With headlines screaming ‘skills shortages’, you could be forgiven that I was catching up with recent news here, but these were the stories dominating the recent SkillsUSA National Leadership and Skills Conference.
It has been widely reported that the skills gap in America is widening and that over the next decade, 3.4 million new jobs in the manufacturing sector alone will become available. However in a report compiled by Deloitte Consulting LLP and the Manufacturing Institute in America it was stated that of those jobs, 2 million will go unfilled due to a lack of qualified workers. And it is not just the manufacturing sector that is suffering. Health care, architecture and engineering and customer service sectors are feeling the effect of the skills gap.
Sound like a familiar situation?
Similarly, America has turned to apprenticeships to solve the skills shortage issue. It has revived its programme across all states, re-educating employers and young people about the benefits of completing an apprenticeship. But this in itself has raised another issue, and one which employers and training providers in the UK will identify and sympathise with.
There is no doubt that the current apprenticeship offering on both sides of the Atlantic is successful in teaching young people the technical skills to meet industry demands. This was certainly evident at the SkillsUSA National Leadership and Skills Conference, which like our own Skills Show hosts the National Finals of America’s skills competitions. But speaking with leaders at the Conference, many felt that there should also be more focus on developing basic employability skills, like time management and problem-solving. It’s a conversation I have had many times with employers based here in the UK.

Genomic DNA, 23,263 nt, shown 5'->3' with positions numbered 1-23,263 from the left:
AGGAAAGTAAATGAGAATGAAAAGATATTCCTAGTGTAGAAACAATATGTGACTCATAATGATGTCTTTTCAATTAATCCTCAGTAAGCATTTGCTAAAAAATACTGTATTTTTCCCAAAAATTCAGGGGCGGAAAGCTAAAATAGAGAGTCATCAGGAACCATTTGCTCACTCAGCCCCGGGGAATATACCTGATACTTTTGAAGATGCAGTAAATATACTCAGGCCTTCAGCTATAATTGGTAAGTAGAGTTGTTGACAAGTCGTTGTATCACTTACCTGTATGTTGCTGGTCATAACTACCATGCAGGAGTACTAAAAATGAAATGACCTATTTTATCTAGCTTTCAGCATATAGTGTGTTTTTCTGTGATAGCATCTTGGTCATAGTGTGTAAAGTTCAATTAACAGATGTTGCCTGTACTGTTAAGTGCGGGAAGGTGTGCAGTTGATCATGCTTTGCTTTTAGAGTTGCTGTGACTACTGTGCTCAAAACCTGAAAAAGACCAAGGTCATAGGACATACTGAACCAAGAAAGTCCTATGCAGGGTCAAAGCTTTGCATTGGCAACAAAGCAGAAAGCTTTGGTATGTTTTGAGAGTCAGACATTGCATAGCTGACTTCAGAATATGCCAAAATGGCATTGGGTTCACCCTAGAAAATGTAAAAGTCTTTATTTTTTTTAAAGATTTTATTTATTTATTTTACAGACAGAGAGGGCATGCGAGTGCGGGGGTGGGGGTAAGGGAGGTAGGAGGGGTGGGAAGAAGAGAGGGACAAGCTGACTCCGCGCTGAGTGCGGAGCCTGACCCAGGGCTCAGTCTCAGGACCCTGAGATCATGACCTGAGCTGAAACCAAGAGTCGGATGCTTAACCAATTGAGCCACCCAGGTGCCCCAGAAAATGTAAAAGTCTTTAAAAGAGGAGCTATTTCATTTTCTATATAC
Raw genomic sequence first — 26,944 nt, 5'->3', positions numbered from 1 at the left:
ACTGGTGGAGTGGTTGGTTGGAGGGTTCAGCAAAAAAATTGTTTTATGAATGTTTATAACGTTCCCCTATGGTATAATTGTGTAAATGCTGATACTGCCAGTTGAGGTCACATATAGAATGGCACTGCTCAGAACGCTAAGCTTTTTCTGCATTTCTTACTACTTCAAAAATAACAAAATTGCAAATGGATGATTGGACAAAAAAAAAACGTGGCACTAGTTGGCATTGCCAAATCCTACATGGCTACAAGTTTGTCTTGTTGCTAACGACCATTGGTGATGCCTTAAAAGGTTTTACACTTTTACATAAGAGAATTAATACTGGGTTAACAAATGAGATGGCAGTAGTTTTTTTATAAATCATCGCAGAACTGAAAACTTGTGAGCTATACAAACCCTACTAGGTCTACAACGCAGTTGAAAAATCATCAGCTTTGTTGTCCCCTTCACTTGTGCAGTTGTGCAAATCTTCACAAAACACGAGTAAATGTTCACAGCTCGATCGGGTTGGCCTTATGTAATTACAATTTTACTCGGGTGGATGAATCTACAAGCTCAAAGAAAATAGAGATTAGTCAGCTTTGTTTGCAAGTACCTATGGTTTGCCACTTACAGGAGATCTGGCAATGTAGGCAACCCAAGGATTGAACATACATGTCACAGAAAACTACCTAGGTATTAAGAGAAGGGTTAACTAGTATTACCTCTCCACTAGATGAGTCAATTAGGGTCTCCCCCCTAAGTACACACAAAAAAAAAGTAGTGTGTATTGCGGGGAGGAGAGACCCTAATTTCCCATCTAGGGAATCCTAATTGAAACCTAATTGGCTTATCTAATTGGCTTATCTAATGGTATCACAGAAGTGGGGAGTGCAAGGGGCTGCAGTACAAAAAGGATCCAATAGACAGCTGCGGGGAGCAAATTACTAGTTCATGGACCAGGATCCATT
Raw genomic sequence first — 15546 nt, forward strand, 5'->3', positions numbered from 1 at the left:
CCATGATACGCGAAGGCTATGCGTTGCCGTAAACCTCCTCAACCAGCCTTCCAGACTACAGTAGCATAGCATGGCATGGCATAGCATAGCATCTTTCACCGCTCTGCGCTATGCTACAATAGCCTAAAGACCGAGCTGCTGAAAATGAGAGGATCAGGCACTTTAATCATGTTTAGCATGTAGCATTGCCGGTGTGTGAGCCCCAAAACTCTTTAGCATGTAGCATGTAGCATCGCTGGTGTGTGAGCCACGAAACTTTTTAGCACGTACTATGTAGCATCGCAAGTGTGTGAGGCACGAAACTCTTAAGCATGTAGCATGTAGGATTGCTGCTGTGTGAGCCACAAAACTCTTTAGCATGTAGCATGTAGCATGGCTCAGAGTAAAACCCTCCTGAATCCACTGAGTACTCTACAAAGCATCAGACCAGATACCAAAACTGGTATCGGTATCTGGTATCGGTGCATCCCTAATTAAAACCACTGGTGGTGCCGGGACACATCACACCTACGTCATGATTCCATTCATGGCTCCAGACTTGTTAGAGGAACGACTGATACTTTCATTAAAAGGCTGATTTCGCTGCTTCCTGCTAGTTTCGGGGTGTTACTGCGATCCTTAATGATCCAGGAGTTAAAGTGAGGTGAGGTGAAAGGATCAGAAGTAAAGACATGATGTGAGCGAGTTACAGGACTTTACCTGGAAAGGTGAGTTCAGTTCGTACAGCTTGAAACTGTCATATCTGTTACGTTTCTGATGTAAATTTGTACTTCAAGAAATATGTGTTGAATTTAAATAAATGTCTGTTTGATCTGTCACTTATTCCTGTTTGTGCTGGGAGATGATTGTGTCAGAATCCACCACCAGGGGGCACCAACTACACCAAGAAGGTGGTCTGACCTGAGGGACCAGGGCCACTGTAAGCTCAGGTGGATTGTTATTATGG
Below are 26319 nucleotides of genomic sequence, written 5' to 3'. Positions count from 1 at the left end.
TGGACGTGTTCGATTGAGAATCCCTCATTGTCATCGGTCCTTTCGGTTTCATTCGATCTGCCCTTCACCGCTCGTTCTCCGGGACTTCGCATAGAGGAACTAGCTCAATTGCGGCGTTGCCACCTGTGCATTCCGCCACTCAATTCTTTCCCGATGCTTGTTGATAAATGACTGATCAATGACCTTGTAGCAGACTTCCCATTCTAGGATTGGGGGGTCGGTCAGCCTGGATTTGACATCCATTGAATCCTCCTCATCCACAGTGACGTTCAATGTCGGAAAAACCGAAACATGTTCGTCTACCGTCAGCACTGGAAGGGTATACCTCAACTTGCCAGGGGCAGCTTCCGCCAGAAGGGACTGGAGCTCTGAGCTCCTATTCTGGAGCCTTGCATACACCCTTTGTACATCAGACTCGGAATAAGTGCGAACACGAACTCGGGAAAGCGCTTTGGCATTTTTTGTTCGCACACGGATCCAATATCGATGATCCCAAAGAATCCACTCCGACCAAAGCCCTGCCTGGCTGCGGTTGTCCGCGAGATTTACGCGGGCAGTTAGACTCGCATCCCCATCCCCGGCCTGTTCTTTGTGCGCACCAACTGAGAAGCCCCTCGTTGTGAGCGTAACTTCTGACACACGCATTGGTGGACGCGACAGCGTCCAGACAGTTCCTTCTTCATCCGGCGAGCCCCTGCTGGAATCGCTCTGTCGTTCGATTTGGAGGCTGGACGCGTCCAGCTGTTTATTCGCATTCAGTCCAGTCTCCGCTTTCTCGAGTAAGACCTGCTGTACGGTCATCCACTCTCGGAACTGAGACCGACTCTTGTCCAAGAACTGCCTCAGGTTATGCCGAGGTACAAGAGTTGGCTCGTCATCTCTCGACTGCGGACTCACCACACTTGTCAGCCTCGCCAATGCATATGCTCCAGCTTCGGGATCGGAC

I was invited to SkillsUSA by WorldSkills International to see how member countries are using competition activity to not only address skills shortages but also to develop the wider employability skills that employers are crying out for.
At WorldSkills UK, we know that participating in skills competition activity is vital in developing the ‘soft’ skills that are important for any job role. In a recent survey of competitors that took part in our competitions in 2015, over 80% felt competing had increased their confidence, team working, ability to work under pressure and time management.
However, what really impressed me about the work of SkillsUSA was how far the organisation went in offering its members (which includes high school students) support in developing those ‘softer’ skills that employers are desperately looking for in their apprentices. As well as access to specialist technical training, advice is given to members in public speaking, speech writing, travel protocol and even table etiquette. The result? Not just an apprentice but a future leader who is confident enough to take command in any situation. I know this because I met many of them. I was struck by just how mature they were, a real credit to the schools, colleges and businesses they were representing. It is this rounded approach to developing an apprentice that will help overcome one of the biggest challenges faced by many countries in ensuring training programmes are available to young people from all backgrounds.
On 15 July, it is World Youth Skills Day. Officially recognised by the United Nations, the aim of the day is to raise awareness of the importance of skills in addressing the challenges of youth unemployment in countries around the world. My time at SkillsUSA has reinforced my belief that to be successful, this focus must not only be on teaching our young people technical skills, but also those personal skills that are so important in helping them become the successful leaders of the future.
Dr Neil Bentley, Chief Executive, WorldSkills UK